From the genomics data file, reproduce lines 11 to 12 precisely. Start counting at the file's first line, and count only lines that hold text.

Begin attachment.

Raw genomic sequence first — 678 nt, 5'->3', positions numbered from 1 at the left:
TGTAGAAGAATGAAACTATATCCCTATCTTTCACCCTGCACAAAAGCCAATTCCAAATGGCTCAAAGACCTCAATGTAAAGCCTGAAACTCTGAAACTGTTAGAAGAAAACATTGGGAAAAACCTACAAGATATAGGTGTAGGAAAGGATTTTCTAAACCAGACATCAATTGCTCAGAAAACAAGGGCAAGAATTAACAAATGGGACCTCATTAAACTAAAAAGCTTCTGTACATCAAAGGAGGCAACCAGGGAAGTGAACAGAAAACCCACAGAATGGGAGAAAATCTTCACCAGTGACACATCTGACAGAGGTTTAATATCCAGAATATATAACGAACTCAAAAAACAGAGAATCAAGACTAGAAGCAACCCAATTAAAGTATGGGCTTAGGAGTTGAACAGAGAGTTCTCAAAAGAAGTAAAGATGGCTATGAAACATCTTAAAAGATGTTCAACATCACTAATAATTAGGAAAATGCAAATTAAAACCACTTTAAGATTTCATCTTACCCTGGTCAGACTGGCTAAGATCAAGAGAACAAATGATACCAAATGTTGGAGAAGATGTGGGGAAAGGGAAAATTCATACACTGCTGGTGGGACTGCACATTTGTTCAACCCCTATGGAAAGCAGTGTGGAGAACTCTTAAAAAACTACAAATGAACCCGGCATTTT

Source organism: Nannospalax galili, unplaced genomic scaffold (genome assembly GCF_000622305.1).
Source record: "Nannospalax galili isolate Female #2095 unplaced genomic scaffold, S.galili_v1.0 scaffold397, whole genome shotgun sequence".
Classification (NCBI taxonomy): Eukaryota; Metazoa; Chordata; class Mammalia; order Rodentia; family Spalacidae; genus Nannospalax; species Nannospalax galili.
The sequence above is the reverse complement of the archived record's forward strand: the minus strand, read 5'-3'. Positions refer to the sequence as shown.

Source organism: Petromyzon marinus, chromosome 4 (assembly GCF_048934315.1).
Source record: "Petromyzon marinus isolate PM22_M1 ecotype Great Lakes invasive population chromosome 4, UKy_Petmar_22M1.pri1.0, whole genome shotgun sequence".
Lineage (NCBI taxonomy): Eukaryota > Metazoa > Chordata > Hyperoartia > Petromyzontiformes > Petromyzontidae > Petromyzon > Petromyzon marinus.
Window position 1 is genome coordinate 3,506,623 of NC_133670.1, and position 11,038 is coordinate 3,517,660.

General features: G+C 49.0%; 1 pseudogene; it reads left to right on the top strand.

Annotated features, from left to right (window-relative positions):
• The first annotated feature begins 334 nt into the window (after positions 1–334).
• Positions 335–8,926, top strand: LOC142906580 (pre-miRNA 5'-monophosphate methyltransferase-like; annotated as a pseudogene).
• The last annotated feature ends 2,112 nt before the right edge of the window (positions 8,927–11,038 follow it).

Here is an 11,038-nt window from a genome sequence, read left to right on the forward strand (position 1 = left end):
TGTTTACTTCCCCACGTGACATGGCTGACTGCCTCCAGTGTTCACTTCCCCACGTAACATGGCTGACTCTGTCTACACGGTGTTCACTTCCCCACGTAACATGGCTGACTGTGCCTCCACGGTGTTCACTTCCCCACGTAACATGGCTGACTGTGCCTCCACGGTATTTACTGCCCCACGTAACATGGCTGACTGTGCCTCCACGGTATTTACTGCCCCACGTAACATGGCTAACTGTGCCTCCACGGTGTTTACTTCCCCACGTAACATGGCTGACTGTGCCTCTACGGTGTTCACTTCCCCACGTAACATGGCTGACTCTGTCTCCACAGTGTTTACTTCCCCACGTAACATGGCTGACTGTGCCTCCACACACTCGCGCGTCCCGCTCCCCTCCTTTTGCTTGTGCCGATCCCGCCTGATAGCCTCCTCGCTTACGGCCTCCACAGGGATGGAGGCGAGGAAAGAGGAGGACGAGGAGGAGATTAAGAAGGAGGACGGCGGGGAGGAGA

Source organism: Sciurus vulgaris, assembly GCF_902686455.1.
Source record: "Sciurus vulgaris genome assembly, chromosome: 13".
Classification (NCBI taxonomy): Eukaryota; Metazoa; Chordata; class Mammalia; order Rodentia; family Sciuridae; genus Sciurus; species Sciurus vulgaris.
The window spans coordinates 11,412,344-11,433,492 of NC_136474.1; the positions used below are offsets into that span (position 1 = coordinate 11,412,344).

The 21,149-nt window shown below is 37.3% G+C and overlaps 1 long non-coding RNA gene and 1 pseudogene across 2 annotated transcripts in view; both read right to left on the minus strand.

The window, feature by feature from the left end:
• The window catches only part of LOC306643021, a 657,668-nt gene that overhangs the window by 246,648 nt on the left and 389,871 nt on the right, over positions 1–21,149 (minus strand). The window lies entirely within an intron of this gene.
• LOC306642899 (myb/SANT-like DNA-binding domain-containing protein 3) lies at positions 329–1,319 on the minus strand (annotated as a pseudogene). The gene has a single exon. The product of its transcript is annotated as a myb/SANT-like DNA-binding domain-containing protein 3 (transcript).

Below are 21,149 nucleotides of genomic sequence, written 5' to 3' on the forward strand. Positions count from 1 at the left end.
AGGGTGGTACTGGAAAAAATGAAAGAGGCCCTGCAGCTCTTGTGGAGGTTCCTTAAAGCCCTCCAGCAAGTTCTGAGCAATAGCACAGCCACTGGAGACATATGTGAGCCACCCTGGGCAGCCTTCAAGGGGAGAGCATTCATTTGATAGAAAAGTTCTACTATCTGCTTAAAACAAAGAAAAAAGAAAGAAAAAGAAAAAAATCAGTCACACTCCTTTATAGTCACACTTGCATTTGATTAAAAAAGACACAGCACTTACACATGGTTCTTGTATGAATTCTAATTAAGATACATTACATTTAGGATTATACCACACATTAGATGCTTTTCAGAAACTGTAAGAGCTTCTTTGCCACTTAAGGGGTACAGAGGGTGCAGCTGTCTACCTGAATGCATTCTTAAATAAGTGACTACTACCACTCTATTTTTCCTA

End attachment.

General features: G+C 49.0%; 1 pseudogene; it reads left to right on the top strand.

Annotated features, from left to right (window-relative positions):